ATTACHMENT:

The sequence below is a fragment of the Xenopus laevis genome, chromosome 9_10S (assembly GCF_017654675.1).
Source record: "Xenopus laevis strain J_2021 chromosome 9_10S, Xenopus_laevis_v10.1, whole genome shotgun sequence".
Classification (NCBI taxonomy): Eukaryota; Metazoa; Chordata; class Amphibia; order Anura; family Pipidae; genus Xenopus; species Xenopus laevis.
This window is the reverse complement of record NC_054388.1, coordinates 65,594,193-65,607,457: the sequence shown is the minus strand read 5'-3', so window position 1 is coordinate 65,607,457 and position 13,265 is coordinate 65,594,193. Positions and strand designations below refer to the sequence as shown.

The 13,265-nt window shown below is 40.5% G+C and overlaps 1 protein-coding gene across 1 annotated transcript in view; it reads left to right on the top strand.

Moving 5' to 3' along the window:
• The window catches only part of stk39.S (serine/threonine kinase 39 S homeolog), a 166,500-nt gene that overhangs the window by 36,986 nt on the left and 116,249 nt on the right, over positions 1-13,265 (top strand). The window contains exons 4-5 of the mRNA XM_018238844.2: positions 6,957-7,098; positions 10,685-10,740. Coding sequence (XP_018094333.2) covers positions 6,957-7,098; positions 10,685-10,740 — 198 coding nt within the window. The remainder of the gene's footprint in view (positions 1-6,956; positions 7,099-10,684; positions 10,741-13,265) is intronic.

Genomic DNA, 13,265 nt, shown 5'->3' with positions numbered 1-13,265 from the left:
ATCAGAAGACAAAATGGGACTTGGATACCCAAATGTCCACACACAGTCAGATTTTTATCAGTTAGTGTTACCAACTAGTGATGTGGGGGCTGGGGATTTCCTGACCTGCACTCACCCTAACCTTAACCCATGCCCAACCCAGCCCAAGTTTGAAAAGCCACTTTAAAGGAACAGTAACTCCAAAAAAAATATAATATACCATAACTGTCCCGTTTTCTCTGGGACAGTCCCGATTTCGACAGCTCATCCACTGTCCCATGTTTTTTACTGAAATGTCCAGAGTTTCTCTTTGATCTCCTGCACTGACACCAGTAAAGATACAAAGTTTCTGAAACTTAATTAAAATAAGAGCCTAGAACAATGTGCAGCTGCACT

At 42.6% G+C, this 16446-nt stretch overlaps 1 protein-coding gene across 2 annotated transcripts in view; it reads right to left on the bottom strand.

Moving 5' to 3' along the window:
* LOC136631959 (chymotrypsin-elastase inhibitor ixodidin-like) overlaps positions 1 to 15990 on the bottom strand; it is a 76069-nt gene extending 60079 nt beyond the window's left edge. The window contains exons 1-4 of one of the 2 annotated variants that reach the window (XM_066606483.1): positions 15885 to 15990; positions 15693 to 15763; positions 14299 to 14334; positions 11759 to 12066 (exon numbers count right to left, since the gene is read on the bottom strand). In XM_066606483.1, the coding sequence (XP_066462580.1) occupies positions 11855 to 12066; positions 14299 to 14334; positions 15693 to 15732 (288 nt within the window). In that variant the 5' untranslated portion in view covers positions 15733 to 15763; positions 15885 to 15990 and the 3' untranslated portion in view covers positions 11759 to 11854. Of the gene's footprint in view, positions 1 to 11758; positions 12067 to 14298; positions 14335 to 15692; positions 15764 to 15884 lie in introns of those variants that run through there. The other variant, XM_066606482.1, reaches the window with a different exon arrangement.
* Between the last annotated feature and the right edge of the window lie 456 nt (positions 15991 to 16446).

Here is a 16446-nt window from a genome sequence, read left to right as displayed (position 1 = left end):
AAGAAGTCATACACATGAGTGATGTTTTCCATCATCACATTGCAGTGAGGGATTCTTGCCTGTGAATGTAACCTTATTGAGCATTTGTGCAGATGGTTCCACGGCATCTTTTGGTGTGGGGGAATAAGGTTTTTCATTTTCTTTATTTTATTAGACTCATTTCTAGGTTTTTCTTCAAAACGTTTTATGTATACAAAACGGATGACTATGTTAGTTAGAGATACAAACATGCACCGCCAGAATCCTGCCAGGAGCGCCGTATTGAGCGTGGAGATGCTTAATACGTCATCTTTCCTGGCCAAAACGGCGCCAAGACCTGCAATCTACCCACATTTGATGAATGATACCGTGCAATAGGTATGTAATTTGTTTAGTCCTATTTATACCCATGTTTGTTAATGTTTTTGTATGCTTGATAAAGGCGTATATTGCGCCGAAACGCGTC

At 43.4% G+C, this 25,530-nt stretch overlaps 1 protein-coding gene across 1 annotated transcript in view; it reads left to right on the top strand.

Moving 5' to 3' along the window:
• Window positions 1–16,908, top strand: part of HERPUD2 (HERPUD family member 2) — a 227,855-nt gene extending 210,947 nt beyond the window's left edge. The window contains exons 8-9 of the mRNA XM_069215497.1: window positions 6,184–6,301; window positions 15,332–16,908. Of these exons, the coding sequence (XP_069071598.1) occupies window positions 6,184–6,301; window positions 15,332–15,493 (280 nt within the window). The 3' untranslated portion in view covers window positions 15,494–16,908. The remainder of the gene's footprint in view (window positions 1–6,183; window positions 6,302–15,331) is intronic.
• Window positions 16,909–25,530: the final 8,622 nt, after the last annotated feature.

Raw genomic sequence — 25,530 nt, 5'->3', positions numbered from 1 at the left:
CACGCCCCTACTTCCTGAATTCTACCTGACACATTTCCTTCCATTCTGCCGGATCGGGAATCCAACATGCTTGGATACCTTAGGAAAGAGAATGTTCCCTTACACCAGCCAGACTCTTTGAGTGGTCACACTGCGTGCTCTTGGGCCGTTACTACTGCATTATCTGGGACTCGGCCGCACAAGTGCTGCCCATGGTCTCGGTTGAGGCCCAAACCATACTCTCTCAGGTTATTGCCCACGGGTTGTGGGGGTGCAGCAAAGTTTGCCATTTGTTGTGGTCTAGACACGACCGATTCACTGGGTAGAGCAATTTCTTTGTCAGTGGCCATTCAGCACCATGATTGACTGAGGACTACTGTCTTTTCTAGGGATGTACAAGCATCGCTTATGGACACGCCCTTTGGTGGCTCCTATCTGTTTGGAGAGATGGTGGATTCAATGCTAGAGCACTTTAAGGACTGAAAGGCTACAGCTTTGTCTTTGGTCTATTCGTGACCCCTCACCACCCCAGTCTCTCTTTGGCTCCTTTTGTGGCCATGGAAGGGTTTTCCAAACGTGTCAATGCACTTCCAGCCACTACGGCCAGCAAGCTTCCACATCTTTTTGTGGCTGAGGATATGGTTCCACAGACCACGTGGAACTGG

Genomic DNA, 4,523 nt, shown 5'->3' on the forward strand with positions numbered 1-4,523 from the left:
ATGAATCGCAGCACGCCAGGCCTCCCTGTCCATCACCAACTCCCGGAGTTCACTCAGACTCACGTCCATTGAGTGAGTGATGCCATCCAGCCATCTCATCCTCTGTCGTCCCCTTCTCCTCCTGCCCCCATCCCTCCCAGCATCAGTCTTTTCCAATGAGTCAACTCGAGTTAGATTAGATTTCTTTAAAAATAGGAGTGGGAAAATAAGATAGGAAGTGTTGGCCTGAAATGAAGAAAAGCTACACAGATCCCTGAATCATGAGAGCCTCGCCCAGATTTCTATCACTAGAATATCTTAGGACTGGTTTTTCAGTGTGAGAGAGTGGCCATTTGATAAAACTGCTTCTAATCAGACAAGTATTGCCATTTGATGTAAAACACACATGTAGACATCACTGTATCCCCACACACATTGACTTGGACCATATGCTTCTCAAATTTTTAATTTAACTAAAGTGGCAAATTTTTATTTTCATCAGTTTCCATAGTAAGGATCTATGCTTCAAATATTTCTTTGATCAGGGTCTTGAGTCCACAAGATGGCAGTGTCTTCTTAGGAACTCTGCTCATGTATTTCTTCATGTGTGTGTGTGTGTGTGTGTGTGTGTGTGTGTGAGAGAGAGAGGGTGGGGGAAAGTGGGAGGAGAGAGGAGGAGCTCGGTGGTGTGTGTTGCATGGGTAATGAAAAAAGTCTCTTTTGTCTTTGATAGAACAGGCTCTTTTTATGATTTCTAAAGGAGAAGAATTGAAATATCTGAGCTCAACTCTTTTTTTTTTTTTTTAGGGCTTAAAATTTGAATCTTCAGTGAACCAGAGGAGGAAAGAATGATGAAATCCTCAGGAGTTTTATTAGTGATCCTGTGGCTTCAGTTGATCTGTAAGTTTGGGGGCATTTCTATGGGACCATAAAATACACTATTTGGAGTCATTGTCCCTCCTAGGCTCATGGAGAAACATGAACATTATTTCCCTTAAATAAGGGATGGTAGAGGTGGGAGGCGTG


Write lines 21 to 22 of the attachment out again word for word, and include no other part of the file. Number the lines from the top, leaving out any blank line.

CACGCCCCTACTTCCTGAATTCTACCTGACACATTTCCTTCCATTCTGCCGGATCGGGAATCCAACATGCTTGGATACCTTAGGAAAGAGAATGTTCCCTTACACCAGCCAGACTCTTTGAGTGGTCACACTGCGTGCTCTTGGGCCGTTACTACTGCATTATCTGGGACTCGGCCGCACAAGTGCTGCCCATGGTCTCGGTTGAGGCCCAAACCATACTCTCTCAGGTTATTGCCCACGGGTTGTGGGGGTGCAGCAAAGTTTGCCATTTGTTGTGGTCTAGACACGACCGATTCACTGGGTAGAGCAATTTCTTTGTCAGTGGCCATTCAGCACCATGATTGACTGAGGACTACTGTCTTTTCTAGGGATGTACAAGCATCGCTTATGGACACGCCCTTTGGTGGCTCCTATCTGTTTGGAGAGATGGTGGATTCAATGCTAGAGCACTTTAAGGACTGAAAGGCTACAGCTTTGTCTTTGGTCTATTCGTGACCCCTCACCACCCCAGTCTCTCTTTGGCTCCTTTTGTGGCCATGGAAGGGTTTTCCAAACGTGTCAATGCACTTCCAGCCACTACGGCCAGCAAGCTTCCACATCTTTTTGTGGCTGAGGATATGGTTCCACAGACCACGTGGAACTGG

Genomic DNA, 4,523 nt, shown 5'->3' on the forward strand with positions numbered 1-4,523 from the left: